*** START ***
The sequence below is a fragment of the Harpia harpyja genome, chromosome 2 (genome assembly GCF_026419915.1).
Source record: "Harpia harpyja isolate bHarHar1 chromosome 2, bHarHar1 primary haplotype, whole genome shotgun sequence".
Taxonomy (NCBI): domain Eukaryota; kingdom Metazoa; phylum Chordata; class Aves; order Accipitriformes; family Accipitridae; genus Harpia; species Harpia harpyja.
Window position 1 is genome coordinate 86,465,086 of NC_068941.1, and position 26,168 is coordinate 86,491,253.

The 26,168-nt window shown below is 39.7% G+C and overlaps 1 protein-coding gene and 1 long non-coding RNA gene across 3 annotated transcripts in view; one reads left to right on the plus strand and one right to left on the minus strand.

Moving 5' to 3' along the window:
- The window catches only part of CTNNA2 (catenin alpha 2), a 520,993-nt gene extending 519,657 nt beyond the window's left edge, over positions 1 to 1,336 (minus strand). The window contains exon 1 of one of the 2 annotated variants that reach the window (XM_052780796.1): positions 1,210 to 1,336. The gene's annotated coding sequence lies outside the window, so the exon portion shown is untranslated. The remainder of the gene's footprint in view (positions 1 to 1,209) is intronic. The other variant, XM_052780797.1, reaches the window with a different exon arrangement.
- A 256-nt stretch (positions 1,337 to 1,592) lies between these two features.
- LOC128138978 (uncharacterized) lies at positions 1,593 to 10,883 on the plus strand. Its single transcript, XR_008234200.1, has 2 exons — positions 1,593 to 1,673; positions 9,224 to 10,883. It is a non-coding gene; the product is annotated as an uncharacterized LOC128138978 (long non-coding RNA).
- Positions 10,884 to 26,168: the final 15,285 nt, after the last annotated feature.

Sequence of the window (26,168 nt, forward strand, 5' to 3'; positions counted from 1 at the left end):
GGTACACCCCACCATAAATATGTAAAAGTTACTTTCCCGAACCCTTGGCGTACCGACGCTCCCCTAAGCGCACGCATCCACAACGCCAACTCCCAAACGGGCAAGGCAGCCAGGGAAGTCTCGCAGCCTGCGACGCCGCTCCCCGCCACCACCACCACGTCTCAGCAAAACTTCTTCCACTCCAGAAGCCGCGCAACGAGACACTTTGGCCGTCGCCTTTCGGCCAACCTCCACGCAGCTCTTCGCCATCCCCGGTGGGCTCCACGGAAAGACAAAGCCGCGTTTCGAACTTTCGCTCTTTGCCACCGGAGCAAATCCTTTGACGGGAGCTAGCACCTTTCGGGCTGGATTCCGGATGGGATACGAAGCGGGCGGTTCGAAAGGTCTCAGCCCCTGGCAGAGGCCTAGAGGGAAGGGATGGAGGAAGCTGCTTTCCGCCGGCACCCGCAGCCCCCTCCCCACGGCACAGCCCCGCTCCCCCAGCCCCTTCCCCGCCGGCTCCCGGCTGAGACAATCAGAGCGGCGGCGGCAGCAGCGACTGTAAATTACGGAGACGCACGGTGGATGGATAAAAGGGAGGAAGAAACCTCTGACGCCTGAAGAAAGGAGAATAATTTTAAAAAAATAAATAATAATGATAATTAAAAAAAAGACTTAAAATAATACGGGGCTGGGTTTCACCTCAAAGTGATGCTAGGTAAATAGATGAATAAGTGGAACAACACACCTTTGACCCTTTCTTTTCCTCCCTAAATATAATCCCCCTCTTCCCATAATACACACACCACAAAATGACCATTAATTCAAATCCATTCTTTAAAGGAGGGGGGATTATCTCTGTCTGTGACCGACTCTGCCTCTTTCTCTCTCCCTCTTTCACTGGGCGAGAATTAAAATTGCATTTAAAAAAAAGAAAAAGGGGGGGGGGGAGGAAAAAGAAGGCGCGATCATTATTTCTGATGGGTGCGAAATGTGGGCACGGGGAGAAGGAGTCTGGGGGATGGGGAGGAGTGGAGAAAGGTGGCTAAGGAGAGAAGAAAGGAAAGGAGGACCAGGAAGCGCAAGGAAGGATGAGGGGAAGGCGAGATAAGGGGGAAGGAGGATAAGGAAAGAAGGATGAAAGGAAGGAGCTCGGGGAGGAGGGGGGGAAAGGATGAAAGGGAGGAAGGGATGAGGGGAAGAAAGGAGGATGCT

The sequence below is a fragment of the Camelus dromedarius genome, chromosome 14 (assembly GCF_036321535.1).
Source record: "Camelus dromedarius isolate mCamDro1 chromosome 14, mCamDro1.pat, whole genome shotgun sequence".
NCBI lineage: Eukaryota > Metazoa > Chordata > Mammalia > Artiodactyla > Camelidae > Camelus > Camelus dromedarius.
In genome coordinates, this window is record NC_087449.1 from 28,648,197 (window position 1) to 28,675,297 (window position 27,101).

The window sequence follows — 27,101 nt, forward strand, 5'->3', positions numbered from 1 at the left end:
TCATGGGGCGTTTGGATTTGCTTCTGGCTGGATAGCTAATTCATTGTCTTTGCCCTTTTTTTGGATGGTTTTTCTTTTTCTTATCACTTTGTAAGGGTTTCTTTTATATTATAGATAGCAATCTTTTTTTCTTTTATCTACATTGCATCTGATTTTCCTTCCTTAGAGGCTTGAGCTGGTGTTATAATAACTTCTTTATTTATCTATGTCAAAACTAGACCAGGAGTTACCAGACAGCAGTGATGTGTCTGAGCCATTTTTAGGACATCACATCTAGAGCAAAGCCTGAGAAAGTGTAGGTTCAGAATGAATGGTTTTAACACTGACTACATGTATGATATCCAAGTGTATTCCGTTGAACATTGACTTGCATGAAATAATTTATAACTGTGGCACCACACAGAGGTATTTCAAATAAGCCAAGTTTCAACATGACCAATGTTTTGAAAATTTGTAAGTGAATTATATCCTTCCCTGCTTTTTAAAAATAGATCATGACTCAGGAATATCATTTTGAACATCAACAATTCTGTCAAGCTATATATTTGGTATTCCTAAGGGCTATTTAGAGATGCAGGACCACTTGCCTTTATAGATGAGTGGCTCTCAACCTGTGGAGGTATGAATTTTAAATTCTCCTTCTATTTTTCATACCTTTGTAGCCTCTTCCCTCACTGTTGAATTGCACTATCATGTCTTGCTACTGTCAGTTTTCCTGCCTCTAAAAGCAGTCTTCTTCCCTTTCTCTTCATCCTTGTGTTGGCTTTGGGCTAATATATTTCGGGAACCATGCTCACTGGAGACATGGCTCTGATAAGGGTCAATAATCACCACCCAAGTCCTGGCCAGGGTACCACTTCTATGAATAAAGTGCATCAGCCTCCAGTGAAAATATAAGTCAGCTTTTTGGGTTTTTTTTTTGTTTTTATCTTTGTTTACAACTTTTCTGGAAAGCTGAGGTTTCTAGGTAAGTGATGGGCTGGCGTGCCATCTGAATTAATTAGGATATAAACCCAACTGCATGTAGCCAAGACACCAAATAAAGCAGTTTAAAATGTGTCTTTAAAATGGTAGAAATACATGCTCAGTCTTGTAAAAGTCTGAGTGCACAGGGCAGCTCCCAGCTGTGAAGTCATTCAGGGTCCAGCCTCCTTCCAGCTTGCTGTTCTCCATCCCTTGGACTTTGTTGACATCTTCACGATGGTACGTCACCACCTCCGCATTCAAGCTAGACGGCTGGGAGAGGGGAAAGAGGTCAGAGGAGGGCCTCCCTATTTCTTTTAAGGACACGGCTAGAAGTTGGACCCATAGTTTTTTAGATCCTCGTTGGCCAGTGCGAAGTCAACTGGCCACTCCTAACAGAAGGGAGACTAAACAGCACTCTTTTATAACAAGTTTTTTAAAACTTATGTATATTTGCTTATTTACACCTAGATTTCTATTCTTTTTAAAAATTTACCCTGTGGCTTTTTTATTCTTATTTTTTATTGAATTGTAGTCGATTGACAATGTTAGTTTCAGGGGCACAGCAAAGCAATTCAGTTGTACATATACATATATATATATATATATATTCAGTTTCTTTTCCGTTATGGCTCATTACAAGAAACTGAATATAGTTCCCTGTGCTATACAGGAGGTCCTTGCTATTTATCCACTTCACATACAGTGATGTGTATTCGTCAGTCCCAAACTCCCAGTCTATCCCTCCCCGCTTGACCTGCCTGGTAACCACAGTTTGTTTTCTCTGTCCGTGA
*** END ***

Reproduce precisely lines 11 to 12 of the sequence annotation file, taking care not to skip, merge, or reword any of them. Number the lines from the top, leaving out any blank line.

Sequence of the window (26,168 nt, forward strand, 5' to 3'; positions counted from 1 at the left end):
GGTACACCCCACCATAAATATGTAAAAGTTACTTTCCCGAACCCTTGGCGTACCGACGCTCCCCTAAGCGCACGCATCCACAACGCCAACTCCCAAACGGGCAAGGCAGCCAGGGAAGTCTCGCAGCCTGCGACGCCGCTCCCCGCCACCACCACCACGTCTCAGCAAAACTTCTTCCACTCCAGAAGCCGCGCAACGAGACACTTTGGCCGTCGCCTTTCGGCCAACCTCCACGCAGCTCTTCGCCATCCCCGGTGGGCTCCACGGAAAGACAAAGCCGCGTTTCGAACTTTCGCTCTTTGCCACCGGAGCAAATCCTTTGACGGGAGCTAGCACCTTTCGGGCTGGATTCCGGATGGGATACGAAGCGGGCGGTTCGAAAGGTCTCAGCCCCTGGCAGAGGCCTAGAGGGAAGGGATGGAGGAAGCTGCTTTCCGCCGGCACCCGCAGCCCCCTCCCCACGGCACAGCCCCGCTCCCCCAGCCCCTTCCCCGCCGGCTCCCGGCTGAGACAATCAGAGCGGCGGCGGCAGCAGCGACTGTAAATTACGGAGACGCACGGTGGATGGATAAAAGGGAGGAAGAAACCTCTGACGCCTGAAGAAAGGAGAATAATTTTAAAAAAATAAATAATAATGATAATTAAAAAAAAGACTTAAAATAATACGGGGCTGGGTTTCACCTCAAAGTGATGCTAGGTAAATAGATGAATAAGTGGAACAACACACCTTTGACCCTTTCTTTTCCTCCCTAAATATAATCCCCCTCTTCCCATAATACACACACCACAAAATGACCATTAATTCAAATCCATTCTTTAAAGGAGGGGGGATTATCTCTGTCTGTGACCGACTCTGCCTCTTTCTCTCTCCCTCTTTCACTGGGCGAGAATTAAAATTGCATTTAAAAAAAAGAAAAAGGGGGGGGGGGAGGAAAAAGAAGGCGCGATCATTATTTCTGATGGGTGCGAAATGTGGGCACGGGGAGAAGGAGTCTGGGGGATGGGGAGGAGTGGAGAAAGGTGGCTAAGGAGAGAAGAAAGGAAAGGAGGACCAGGAAGCGCAAGGAAGGATGAGGGGAAGGCGAGATAAGGGGGAAGGAGGATAAGGAAAGAAGGATGAAAGGAAGGAGCTCGGGGAGGAGGGGGGGAAAGGATGAAAGGGAGGAAGGGATGAGGGGAAGAAAGGAGGATGCT